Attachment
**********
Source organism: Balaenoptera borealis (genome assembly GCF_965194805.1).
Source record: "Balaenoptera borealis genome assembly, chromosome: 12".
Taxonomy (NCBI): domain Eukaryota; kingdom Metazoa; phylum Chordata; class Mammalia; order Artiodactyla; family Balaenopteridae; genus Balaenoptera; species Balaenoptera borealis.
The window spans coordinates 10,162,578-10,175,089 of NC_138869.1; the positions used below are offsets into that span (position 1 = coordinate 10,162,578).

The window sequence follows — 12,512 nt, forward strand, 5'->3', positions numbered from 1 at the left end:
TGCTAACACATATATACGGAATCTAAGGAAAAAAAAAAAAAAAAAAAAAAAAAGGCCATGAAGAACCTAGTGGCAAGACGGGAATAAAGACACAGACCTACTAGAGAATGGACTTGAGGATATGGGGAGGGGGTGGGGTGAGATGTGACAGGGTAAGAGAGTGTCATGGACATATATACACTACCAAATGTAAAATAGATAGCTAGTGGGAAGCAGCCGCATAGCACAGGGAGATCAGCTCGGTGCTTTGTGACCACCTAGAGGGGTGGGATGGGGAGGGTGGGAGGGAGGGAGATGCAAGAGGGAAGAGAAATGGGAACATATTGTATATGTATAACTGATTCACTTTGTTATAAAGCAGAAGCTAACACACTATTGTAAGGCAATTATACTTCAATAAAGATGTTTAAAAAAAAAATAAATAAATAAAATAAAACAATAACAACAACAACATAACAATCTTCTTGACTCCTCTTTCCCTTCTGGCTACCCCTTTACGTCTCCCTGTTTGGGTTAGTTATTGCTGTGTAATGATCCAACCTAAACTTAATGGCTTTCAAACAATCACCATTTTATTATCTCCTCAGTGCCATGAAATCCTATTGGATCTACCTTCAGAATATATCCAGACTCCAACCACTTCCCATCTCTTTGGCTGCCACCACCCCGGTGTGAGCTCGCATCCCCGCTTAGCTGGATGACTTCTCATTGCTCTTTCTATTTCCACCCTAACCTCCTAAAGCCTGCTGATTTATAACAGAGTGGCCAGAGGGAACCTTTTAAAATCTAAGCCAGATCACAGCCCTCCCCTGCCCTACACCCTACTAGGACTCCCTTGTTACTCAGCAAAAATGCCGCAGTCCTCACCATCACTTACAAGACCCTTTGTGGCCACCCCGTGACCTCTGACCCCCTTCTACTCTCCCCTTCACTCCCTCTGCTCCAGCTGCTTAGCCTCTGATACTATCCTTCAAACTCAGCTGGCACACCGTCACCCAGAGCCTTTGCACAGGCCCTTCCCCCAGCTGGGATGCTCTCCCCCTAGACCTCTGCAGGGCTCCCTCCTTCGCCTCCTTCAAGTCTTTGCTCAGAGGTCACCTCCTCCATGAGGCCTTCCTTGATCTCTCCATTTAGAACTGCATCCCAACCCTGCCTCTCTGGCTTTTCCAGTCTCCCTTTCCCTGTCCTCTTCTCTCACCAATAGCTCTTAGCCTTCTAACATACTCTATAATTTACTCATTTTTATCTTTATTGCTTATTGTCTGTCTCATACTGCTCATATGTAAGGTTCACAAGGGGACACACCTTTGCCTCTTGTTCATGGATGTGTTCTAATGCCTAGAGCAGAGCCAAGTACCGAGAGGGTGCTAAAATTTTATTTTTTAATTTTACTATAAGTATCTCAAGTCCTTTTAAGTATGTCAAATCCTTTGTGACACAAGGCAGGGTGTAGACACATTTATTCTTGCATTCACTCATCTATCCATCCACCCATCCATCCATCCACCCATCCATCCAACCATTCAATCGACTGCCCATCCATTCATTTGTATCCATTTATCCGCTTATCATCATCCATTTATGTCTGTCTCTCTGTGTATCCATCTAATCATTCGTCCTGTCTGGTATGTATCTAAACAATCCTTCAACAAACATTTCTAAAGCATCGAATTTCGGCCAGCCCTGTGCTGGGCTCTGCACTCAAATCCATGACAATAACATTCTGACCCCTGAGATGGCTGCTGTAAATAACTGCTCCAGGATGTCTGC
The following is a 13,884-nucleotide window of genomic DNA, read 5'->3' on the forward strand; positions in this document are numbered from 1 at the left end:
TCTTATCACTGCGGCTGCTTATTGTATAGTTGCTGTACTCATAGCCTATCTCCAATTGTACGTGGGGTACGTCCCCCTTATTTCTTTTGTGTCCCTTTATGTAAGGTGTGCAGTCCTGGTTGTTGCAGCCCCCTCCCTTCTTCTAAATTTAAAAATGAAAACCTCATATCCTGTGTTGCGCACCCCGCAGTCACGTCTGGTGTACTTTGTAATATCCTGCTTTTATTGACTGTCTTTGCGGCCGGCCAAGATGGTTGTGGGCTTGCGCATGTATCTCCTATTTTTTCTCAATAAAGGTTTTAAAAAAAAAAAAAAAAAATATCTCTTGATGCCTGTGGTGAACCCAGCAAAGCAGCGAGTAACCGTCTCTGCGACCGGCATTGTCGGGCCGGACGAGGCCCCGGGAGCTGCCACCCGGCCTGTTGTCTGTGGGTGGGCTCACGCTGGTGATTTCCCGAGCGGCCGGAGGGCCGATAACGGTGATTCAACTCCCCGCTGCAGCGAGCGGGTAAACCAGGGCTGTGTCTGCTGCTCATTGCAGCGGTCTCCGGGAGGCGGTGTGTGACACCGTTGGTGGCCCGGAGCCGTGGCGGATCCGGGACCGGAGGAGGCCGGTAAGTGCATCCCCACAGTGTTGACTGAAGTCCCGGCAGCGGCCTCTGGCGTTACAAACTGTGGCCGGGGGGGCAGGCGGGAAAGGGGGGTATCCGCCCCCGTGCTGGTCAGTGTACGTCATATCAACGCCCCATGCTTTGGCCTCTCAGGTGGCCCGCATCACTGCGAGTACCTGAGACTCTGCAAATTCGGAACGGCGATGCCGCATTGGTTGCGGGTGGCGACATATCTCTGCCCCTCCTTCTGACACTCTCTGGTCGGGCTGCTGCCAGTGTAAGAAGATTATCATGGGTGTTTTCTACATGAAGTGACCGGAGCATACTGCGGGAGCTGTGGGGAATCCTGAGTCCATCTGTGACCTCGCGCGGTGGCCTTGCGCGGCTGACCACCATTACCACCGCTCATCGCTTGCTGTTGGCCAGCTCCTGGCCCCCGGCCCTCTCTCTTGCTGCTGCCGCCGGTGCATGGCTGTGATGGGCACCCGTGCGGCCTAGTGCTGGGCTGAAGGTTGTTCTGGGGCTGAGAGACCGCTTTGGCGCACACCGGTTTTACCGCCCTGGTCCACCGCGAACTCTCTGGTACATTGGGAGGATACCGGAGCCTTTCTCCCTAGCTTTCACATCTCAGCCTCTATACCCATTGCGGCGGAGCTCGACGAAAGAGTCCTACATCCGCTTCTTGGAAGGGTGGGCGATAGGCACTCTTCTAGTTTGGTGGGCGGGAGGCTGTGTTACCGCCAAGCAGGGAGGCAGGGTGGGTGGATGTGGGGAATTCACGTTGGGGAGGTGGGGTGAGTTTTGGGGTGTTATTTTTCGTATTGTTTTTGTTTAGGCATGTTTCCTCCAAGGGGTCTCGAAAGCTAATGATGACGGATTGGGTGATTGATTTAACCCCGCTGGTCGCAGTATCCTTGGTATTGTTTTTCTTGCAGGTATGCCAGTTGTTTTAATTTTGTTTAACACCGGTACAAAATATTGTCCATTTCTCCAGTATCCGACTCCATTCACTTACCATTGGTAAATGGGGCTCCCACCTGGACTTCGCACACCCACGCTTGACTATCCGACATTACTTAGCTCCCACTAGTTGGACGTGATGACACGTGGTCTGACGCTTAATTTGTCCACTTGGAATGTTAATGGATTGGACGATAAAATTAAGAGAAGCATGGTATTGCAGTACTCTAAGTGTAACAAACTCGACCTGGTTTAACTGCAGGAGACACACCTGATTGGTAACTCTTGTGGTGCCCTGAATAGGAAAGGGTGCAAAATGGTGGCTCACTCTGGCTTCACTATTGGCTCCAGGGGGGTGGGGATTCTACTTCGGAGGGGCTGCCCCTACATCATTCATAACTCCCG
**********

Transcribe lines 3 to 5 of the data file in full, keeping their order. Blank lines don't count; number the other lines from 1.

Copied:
Taxonomy (NCBI): domain Eukaryota; kingdom Metazoa; phylum Chordata; class Mammalia; order Artiodactyla; family Balaenopteridae; genus Balaenoptera; species Balaenoptera borealis.
The window spans coordinates 10,162,578-10,175,089 of NC_138869.1; the positions used below are offsets into that span (position 1 = coordinate 10,162,578).

The window sequence follows — 12,512 nt, forward strand, 5'->3', positions numbered from 1 at the left end: